From the global devastation of COVID-19 to the national grief, horror, and widespread protests, the world is reeling with chaos. No wonder waves of fear, pain, and uncertainty are infiltrating our thoughts and emotions—and thus, our homes, says Karen McGregor.
"We're witnessing the most disease the world has seen in our lifetimes," says McGregor, best-selling author and inspirational speaker. "As individuals, we can't be untouched by what we're seeing and hearing and imagining. What we can do is make our home a haven from the worst of the chaos."
"When you take the steps needed to create a calmer home, you're leading by example," Karen explains. "You're teaching family members how to rise above stress and anxiety also."
She says building those habits involves paying attention to your thoughts and emotions and getting intentional about your daily routines.
Here are six tips Karen has come up with to get you started toward a calmer home:
Start the day with a calming morning routine. Do you wake up a little early so you can enjoy some relaxing time to yourself? Or do you sleep as late as possible and then rush to get everything together for your family or work obligations?
Try setting your alarm a half-hour earlier (which may mean getting to bed earlier as well), suggests McGregor. In this bonus time, you can journal, sip a cup of coffee, pray, or meditate. Also, set a positive intention for the day ahead.
Decide what a "calm home" means to you, then express it through your surroundings. Is it happy, fun, joyful, out-of-the-box, connected, or something else? Find ways to start bringing that feeling into reality. For example, if you want to fill your home with the energy of love, you might add candles, essential oils, salt lamps, or prayer.
"For me, a calm, peaceful home means I have lots of windows to let in the light, white walls, and no clutter," says McGregor. "I intentionally don't own a lot of stuff."
Do some spring cleaning... A messy space at home contributes to a disorganized and chaotic mind. "If you haven't already done so, take advantage of the extra time you may have at home to clean and organize your space to promote balance and stillness," says McGregor. Spring cleaning might also mean turning off the news and calling a moratorium on social media.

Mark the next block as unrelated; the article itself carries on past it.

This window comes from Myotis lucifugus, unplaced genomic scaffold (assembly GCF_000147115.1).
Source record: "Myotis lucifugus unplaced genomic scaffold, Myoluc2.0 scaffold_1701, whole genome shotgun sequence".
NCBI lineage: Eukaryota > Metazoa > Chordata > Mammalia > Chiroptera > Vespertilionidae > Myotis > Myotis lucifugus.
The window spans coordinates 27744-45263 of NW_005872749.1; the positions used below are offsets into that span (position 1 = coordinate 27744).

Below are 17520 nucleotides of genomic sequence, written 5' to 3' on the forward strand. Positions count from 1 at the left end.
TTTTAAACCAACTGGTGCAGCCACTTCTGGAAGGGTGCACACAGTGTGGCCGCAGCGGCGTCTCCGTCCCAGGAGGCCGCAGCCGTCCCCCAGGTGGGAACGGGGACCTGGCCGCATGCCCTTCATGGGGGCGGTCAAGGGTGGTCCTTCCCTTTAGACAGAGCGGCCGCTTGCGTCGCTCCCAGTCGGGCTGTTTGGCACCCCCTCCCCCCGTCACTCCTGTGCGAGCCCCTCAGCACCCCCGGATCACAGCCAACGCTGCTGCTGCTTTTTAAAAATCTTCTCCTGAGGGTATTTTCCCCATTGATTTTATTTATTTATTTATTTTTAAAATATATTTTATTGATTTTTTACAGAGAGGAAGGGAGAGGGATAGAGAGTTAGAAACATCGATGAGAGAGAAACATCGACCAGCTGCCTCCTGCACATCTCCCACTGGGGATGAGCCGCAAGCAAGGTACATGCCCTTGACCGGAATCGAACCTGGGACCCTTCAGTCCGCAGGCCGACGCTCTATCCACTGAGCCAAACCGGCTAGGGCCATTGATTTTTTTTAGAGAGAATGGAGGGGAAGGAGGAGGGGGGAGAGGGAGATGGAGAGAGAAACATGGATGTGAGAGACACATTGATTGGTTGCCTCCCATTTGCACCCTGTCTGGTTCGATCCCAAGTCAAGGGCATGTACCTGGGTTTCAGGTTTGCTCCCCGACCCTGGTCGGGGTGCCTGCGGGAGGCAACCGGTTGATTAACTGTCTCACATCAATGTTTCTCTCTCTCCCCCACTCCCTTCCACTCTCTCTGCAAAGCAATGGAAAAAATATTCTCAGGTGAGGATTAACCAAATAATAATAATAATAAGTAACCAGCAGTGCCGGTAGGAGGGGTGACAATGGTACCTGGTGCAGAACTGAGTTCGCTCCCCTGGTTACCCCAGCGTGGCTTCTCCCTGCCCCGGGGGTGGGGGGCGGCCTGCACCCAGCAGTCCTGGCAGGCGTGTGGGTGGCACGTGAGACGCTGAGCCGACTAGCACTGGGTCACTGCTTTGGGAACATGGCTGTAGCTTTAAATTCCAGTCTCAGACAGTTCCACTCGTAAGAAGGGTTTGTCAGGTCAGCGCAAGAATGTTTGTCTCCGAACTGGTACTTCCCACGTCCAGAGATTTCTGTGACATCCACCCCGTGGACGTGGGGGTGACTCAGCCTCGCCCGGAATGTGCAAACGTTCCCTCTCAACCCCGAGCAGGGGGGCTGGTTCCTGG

...and include your thoughts, not just your possessions. Your home is comprised of "stuff," and all of that "stuff" contains your thoughts, says McGregor. Are you filling your home with stressful thoughts? And what are you doing that reinforces those thoughts? Spring cleaning might also mean turning off the news and calling a moratorium on social media.
"I remember the year before going through a divorce, I went into my five-year-old son's bedroom to check on him while he was sleeping," says McGregor. "He was talking in his sleep and I heard him say, 'Mommy is sad.' I never told him I was sad, and I didn't cry in front of him, because at the time. I believed it was better to hide those things. But my thoughts were sad, and he picked up on it. Your thoughts are present in the very fabric of your home."
Once you are aware of negative thoughts, release them. "When a negative or fearful thought crosses your mind, release it," says McGregor. "Several times each day, ask yourself, What am I holding on to in this moment that could be released? Encourage each of your family members to release thoughts in this same way, too."
By the way...it's important to fully feel your emotions. Your thoughts and emotions are meant to move through you like a wave that arrives and then dissipates, says McGregor. After you completely feel them, replace them with empowering thoughts that generate peace. For example, I am so thankful for the opportunity to practice letting go of this situation.
"It may be a mad world outside of your home, but choosing what you allow inside your living space is a radical act of love and empowerment for you and your family," concludes McGregor.